by Stacey Chandler, Reference Archivist
Reference archivists at the John F. Kennedy Presidential Library are responsible for answering questions from researchers of all kinds around the world. For those of us who work specifically with the paper collections, our detective work can lead us to look at hundreds of documents every day; after all, finding just the right piece of paper in the roughly 48 million pages in our collections can take a bit of digging.
Our reference requests cover a wide range – you can find us working with students to find sources about the Cuban Missile Crisis; showing an Ernest Hemingway fan the (over forty!) drafts of endings to A Farewell to Arms; pointing a current-events follower to Kennedy’s 1960 speech on religion; helping members of the press fact-check historical information; and, of course, assisting scholars as they look for documents about anything from the Bay of Pigs Invasion to the Civil Rights Movement. We’re lucky to have such variety in our work, and to learn something new from these documents every day.
A great benefit of that variety is that our reference team regularly stumbles across unexpected gems in the course of our work. Many people would expect to find some of the most significant policy decisions and cultural moments in United States history documented in our holdings. But how many people would be surprised to come across these – some of my favorite unexpected finds in the archives?
John F. Kennedy was a known history buff, and he collected historical documents and artifacts all his life. A researcher’s question about Kennedy’s interest in history sent me to the Historical Documents Collection, where many of the historical letters John F. Kennedy collected are filed. In my favorite of these letters, President John Adams writes to President James Madison about whether Madison’s brother-in-law should be appointed to a government post. Adams writes,
A President ought not to appoint a Man to office because he is his relation; nor ought he to refuse or neglect to appoint him for that Reason. There would be no Justice to the Individual, to The President himself, nor to the Nation in such a Rule. …Shall he be dismissed, or not employed because he is a Son or a Brother of a President? The Nation has a right to his service.
The two Presidents clearly shared some opinions; almost 150 years later, President Kennedy appointed his brother Robert F. Kennedy as Attorney General, and his brother-in-law Sargent Shriver as Director of the Peace Corps.
Searching for a letter a researcher wrote to John F. Kennedy during the 1960 presidential campaign led me to the “Massachusetts” folders in the 1960 Presidential Campaign Files, where this letter was filed away. Kurt Vonnegut had recently published his second novel, The Sirens of Titan, when he wrote to then-Senator Kennedy, introducing himself and offering his services during the 1960 presidential campaign.
The line that makes this one of my favorites: “On occasion, I write pretty well.”
Throughout his presidency, John F. Kennedy received many letters from people asking for permission to make him an honorary member of their organization. Assistants would sometimes accept these memberships on the President’s behalf and file the membership cards in the President’s Office Files. I was looking for one of those cards when I noticed this unexpected certificate. Founded in 1810 and still in existence today, the Society in Dedham for Apprehending Horse Thieves has also given memberships to nearly every President since Kennedy.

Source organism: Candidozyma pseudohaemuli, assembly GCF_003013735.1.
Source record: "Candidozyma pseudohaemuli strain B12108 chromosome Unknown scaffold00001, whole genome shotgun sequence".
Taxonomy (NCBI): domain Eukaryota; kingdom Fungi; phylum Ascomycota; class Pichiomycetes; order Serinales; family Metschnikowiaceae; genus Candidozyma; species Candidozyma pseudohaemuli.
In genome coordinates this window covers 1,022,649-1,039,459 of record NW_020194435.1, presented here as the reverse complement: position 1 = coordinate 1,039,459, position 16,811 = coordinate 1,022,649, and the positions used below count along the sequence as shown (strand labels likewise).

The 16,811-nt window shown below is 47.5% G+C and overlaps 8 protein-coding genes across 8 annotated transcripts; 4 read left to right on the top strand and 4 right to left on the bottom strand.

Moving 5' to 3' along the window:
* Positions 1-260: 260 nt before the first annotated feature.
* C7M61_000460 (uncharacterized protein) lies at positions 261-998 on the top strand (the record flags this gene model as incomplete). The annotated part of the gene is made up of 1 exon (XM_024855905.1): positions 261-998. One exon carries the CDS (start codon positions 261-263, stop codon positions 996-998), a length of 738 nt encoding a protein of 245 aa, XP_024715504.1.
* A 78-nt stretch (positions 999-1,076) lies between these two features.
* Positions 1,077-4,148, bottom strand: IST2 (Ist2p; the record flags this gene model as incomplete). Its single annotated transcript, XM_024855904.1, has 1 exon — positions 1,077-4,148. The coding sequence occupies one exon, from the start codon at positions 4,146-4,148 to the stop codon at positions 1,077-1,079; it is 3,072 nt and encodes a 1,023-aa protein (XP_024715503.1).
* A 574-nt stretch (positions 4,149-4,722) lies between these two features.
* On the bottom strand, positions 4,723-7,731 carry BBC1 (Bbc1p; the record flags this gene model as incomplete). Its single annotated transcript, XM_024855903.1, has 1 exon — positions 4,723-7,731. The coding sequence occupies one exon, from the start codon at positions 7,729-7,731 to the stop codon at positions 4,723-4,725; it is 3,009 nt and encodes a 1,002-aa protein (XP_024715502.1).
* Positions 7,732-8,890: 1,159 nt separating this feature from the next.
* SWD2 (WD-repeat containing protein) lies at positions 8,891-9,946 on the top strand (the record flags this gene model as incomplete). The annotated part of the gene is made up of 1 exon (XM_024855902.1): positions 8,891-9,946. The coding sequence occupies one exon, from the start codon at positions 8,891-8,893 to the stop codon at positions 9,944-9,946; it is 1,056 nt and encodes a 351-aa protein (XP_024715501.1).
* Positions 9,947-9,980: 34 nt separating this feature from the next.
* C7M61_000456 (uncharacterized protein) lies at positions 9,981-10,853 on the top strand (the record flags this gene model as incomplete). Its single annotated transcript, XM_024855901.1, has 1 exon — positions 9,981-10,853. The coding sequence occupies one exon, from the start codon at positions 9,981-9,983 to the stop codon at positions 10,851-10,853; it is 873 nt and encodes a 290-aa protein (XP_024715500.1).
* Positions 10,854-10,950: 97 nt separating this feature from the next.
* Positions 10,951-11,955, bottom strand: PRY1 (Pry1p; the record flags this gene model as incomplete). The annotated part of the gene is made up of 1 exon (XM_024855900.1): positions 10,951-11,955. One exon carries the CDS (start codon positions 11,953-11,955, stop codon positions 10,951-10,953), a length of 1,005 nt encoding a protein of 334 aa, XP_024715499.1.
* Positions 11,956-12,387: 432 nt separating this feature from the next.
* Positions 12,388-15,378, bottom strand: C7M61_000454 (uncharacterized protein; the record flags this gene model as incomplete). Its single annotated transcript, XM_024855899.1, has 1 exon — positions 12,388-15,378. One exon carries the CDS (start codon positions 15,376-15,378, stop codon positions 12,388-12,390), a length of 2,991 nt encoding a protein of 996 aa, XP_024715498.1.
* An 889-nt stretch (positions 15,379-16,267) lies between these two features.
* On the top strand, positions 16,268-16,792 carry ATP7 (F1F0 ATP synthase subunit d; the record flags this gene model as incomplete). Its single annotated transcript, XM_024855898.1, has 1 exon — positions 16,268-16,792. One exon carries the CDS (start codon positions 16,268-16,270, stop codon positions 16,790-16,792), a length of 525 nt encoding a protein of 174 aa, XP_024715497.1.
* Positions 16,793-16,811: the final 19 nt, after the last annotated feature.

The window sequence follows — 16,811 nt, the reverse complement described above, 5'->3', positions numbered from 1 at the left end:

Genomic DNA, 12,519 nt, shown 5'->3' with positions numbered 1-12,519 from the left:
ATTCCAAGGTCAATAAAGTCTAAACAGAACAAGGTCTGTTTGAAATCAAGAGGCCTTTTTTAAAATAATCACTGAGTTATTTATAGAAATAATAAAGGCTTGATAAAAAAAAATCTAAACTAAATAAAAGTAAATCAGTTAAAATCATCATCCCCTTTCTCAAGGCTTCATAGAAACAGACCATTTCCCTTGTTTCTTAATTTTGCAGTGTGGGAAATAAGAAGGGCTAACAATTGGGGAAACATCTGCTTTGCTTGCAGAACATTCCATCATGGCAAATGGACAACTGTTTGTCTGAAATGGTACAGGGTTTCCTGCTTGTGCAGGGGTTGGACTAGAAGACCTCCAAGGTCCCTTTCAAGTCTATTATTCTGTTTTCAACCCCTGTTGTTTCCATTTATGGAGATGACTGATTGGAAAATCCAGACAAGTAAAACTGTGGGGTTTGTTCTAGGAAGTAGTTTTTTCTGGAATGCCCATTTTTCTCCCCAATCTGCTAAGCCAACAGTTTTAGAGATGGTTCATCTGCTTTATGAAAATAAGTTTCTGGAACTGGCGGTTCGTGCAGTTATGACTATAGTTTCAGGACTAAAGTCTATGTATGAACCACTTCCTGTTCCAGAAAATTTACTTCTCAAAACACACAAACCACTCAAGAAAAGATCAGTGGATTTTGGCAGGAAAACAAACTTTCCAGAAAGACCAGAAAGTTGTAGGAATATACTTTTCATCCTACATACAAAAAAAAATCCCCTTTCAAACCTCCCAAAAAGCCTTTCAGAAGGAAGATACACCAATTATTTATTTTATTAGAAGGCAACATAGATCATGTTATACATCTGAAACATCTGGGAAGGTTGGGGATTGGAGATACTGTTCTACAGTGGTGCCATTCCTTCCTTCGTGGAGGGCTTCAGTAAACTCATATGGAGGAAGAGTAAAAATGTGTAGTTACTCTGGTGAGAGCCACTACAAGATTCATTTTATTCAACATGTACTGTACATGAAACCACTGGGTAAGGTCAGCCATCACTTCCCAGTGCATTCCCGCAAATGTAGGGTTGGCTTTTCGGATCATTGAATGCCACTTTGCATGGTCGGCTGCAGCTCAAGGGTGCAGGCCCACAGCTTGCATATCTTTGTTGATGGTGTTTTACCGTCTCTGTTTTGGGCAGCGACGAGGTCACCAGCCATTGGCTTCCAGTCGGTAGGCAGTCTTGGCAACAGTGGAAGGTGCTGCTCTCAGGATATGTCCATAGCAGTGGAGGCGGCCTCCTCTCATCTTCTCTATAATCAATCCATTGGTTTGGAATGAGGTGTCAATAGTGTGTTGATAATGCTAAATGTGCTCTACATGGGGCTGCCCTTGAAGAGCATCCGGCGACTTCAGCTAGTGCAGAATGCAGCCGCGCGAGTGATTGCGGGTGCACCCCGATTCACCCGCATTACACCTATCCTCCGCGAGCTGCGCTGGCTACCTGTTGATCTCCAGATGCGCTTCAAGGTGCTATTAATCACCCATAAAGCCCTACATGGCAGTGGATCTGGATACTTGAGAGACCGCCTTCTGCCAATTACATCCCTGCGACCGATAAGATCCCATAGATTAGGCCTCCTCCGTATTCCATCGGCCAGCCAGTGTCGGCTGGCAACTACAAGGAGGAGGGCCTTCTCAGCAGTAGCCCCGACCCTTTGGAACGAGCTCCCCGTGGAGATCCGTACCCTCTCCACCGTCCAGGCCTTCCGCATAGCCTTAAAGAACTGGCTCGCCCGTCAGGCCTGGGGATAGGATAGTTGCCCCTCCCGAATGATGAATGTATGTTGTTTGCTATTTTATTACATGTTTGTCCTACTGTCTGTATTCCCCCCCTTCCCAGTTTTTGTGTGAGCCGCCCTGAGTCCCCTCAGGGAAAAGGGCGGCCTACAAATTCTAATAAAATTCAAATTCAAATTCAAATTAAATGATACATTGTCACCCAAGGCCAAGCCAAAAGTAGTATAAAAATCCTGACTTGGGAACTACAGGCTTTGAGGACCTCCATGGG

Some other memberships offered to President Kennedy? The National Wildlife Federation, the National Rifle Association, the Washington National Chess Association, and the Bartenders International League of America.
President Kennedy produced so many doodles that we have an entire series – well over one hundred folders – of them in his personal papers. He especially liked to doodle during cabinet meetings and telephone conversations, and we most often see boxes, arrows, sailboats, and single words or phrases repeated several times. The President’s scribbles can be surprisingly revealing sources for researchers, so archivists look through them regularly.
That’s how we became acquainted with the “cheese doodle.”
A quick look at the agenda for this particular cabinet meeting reveals the topics of discussion: foreign policy, unemployment, emergency planning, and the budget. Given these topics, the words “unemployment,” “Austria,” and “commission” make sense. But we may never know what prompted the President to jot down “cheese” a couple of times during the hour-long meeting, making this document one of my favorites.
Working with a literary collection is an unexpected treat for archivists here, where we house the world’s largest collection of Ernest Hemingway papers. One source for interesting Hemingway material is a collection of scrapbooks kept by Hemingway’s mother, Grace. In helping researchers work with them, we’ve found several pages devoted to young Ernest Miller Hemingway’s art. In 1902, a nearly three-year-old Hemingway cut pieces of paper into shapes, and his mother labeled them as he told her what they represented.
These unique documents remind us that some of Hemingway’s most enthusiastic pursuits – hunting (“pistol”), boating (“steam boat”), and traveling by train (“chu chu”) – had interested him since childhood.
The documents featured here represent only a fraction of the many unusual items in our collections, and every processing, digital, and reference archivist plays a role in helping researchers find them. Coming across a fascinating document is fun for every archivist, but it’s also reflective of the President whose papers we work with – who once scribbled on a piece of scrap paper: “Who says American history is uninteresting?”